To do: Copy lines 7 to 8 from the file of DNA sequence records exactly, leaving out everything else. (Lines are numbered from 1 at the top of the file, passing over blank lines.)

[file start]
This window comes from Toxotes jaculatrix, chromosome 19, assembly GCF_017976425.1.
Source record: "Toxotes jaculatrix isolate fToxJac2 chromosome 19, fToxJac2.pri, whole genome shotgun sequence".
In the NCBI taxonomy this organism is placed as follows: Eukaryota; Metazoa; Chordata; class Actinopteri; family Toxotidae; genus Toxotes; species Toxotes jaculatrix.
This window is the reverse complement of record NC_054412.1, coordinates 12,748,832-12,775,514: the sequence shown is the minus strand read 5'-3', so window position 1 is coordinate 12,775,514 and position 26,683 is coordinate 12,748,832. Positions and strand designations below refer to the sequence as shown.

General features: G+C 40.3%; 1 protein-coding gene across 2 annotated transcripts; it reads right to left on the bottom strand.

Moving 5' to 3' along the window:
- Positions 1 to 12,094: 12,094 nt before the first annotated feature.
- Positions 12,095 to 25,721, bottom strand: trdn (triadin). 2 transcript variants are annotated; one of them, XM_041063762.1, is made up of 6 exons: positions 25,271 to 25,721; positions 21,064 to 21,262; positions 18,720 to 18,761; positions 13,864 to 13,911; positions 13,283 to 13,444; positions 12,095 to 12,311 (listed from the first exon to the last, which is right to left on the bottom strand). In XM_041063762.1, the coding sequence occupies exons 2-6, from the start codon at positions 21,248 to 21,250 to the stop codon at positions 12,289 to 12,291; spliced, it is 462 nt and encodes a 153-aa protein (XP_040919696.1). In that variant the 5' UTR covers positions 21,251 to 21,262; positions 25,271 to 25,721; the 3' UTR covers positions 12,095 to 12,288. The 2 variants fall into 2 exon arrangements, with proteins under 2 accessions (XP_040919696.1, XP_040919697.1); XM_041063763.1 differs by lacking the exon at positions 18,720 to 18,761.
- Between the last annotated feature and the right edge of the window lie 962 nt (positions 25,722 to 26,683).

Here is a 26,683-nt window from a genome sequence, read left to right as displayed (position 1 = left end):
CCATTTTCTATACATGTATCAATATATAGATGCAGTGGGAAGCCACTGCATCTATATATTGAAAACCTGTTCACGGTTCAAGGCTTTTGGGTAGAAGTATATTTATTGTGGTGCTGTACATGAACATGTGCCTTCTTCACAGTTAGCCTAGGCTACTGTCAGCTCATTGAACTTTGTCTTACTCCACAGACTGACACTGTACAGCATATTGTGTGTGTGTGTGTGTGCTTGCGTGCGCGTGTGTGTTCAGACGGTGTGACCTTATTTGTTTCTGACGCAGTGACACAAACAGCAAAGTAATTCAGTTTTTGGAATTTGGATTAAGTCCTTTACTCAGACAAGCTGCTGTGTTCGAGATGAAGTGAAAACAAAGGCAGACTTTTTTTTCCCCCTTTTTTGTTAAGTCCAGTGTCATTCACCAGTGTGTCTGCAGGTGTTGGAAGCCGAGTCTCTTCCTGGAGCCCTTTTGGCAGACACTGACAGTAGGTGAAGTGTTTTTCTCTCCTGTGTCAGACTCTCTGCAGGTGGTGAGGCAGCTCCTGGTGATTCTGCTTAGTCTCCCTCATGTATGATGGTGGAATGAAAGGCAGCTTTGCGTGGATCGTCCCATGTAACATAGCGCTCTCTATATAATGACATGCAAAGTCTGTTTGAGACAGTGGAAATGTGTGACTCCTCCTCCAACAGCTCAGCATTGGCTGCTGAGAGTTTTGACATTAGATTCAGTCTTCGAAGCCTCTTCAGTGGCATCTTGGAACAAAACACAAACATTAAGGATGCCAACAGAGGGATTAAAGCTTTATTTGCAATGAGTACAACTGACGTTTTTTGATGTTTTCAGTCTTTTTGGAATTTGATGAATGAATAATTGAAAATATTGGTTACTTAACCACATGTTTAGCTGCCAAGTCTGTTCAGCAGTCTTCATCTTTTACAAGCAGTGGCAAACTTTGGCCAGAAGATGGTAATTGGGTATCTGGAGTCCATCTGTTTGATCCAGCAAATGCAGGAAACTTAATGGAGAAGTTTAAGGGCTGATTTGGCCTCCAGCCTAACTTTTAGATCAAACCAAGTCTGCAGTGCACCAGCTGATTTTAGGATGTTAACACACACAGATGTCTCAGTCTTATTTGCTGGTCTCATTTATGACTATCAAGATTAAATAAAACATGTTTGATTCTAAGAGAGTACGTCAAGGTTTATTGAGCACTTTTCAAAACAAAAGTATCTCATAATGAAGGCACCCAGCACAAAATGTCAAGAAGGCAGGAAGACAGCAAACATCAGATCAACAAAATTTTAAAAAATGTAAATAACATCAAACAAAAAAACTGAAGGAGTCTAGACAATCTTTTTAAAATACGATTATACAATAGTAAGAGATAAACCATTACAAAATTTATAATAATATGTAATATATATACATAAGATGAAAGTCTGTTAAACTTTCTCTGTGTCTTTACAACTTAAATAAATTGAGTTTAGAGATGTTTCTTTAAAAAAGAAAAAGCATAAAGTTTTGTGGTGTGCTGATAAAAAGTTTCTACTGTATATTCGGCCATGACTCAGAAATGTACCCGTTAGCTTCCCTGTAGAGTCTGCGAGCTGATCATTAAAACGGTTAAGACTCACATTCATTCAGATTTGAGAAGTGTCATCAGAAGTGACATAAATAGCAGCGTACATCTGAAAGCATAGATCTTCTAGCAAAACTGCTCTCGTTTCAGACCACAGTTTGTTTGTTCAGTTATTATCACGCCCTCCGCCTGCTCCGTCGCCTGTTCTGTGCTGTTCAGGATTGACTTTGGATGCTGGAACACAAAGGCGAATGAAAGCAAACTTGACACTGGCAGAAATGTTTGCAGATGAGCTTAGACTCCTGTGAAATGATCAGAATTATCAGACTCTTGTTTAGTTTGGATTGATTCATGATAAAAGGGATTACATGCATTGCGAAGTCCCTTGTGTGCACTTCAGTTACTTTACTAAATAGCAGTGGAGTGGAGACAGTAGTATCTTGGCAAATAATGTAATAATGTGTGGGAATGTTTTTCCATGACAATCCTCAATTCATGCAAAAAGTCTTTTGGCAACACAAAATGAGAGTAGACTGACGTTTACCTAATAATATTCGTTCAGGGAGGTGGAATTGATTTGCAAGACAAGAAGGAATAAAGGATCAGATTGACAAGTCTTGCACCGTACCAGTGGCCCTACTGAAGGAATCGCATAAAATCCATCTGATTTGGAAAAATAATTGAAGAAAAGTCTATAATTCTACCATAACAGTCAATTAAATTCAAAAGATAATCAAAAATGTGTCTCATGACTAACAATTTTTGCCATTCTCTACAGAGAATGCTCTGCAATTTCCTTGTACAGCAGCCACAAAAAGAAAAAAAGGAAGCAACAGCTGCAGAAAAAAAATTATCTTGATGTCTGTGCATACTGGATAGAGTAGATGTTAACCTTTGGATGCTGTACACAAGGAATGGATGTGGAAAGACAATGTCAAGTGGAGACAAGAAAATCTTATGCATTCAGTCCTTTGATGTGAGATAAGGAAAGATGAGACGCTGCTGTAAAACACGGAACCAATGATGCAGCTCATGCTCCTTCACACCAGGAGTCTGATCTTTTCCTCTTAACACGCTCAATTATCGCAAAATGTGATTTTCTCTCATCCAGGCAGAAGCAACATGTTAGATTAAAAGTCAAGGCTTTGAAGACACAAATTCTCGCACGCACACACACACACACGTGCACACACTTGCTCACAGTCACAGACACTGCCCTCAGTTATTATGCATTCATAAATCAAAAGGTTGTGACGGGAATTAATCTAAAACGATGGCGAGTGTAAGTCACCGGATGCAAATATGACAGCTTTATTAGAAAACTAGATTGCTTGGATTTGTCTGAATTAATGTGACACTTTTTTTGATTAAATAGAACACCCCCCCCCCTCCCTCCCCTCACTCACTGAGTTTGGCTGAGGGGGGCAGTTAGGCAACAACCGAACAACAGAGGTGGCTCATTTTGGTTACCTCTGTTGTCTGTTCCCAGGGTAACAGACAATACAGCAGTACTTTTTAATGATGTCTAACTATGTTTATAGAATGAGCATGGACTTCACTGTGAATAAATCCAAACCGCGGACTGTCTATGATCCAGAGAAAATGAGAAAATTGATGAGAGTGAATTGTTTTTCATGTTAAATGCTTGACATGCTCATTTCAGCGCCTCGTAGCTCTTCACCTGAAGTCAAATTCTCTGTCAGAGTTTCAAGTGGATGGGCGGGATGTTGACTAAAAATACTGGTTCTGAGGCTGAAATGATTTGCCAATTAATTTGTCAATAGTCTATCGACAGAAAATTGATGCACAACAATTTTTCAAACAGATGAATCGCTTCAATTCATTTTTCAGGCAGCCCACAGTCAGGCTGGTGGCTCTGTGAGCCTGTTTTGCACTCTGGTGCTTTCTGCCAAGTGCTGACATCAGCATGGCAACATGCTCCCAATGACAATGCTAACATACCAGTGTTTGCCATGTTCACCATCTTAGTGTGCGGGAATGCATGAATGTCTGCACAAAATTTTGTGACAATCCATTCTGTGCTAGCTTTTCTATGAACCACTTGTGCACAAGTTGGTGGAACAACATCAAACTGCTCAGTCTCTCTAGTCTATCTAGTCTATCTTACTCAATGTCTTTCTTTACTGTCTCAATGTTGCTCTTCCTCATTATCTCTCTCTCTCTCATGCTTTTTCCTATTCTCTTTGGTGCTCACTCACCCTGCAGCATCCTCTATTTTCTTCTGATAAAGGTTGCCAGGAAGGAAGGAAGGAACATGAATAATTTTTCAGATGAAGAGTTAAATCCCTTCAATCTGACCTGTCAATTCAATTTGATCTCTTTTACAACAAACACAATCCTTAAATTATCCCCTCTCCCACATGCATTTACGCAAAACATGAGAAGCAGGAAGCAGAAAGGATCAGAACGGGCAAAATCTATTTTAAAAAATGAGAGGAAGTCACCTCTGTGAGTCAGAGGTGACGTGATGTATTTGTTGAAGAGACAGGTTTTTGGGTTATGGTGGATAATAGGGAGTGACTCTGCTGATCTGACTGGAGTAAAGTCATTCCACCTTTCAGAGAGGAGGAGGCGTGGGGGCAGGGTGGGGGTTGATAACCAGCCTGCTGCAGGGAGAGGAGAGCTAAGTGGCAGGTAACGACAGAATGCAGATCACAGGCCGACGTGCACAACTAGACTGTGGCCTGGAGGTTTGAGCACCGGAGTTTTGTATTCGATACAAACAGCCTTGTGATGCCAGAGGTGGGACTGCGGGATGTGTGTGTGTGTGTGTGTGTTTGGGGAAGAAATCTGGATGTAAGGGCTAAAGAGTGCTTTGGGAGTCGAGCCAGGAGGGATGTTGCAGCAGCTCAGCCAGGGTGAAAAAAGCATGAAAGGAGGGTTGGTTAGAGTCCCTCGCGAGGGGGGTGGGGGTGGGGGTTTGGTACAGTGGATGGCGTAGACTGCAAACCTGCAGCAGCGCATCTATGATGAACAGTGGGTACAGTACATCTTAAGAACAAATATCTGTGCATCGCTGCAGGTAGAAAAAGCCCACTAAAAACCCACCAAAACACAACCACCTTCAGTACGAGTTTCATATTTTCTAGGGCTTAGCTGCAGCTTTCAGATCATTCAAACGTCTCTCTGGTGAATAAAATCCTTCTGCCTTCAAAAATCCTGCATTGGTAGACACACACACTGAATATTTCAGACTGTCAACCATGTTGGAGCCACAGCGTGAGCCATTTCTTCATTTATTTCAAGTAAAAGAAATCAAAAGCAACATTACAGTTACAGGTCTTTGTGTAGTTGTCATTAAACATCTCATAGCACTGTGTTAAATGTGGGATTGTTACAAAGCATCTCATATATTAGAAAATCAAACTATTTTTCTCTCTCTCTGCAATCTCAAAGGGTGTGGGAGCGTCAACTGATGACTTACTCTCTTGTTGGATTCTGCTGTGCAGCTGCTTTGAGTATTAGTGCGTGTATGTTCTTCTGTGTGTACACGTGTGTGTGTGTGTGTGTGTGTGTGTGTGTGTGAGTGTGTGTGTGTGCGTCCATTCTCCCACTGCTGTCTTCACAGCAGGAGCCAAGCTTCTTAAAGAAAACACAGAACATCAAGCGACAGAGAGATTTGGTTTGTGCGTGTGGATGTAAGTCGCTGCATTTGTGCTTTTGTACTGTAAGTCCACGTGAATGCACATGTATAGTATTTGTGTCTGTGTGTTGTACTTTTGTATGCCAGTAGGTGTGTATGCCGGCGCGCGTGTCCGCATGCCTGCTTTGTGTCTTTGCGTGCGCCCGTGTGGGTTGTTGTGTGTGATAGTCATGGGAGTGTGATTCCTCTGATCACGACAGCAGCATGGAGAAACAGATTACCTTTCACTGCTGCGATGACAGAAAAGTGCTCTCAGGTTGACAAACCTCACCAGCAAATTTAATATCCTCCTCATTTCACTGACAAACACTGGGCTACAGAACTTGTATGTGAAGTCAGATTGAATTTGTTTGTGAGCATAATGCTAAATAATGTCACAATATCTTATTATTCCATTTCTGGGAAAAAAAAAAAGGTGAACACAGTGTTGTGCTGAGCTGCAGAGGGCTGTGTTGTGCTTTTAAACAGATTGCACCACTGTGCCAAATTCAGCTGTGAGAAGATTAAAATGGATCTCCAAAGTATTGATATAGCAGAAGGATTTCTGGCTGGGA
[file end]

- Positions 1 to 12,094: 12,094 nt before the first annotated feature.
- Positions 12,095 to 25,721, bottom strand: trdn (triadin). 2 transcript variants are annotated; one of them, XM_041063762.1, is made up of 6 exons: positions 25,271 to 25,721; positions 21,064 to 21,262; positions 18,720 to 18,761; positions 13,864 to 13,911; positions 13,283 to 13,444; positions 12,095 to 12,311 (listed from the first exon to the last, which is right to left on the bottom strand). In XM_041063762.1, the coding sequence occupies exons 2-6, from the start codon at positions 21,248 to 21,250 to the stop codon at positions 12,289 to 12,291; spliced, it is 462 nt and encodes a 153-aa protein (XP_040919696.1). In that variant the 5' UTR covers positions 21,251 to 21,262; positions 25,271 to 25,721; the 3' UTR covers positions 12,095 to 12,288. The 2 variants fall into 2 exon arrangements, with proteins under 2 accessions (XP_040919696.1, XP_040919697.1); XM_041063763.1 differs by lacking the exon at positions 18,720 to 18,761.